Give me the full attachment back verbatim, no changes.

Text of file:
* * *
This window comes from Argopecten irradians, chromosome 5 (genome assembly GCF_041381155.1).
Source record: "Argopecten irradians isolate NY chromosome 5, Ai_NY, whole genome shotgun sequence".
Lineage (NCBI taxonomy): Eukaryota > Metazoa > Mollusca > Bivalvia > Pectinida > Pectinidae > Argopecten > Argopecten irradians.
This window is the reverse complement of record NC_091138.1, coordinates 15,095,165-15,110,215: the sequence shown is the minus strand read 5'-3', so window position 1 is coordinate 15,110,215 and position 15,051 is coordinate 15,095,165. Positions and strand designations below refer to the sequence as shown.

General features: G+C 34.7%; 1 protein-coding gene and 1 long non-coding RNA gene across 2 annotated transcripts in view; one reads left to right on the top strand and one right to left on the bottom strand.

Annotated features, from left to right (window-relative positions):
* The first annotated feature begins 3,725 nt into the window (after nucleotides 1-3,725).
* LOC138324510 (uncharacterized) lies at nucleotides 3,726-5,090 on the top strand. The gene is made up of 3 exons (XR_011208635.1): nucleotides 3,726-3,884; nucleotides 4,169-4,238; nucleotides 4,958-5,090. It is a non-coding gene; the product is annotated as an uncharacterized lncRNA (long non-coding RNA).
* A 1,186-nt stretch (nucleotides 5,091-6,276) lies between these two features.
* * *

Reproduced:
This window comes from Argopecten irradians, chromosome 5 (genome assembly GCF_041381155.1).
Source record: "Argopecten irradians isolate NY chromosome 5, Ai_NY, whole genome shotgun sequence".
Lineage (NCBI taxonomy): Eukaryota > Metazoa > Mollusca > Bivalvia > Pectinida > Pectinidae > Argopecten > Argopecten irradians.
This window is the reverse complement of record NC_091138.1, coordinates 15,095,165-15,110,215: the sequence shown is the minus strand read 5'-3', so window position 1 is coordinate 15,110,215 and position 15,051 is coordinate 15,095,165. Positions and strand designations below refer to the sequence as shown.

General features: G+C 34.7%; 1 protein-coding gene and 1 long non-coding RNA gene across 2 annotated transcripts in view; one reads left to right on the top strand and one right to left on the bottom strand.

Annotated features, from left to right (window-relative positions):
* The first annotated feature begins 3,725 nt into the window (after nucleotides 1-3,725).
* LOC138324510 (uncharacterized) lies at nucleotides 3,726-5,090 on the top strand. The gene is made up of 3 exons (XR_011208635.1): nucleotides 3,726-3,884; nucleotides 4,169-4,238; nucleotides 4,958-5,090. It is a non-coding gene; the product is annotated as an uncharacterized lncRNA (long non-coding RNA).
* A 1,186-nt stretch (nucleotides 5,091-6,276) lies between these two features.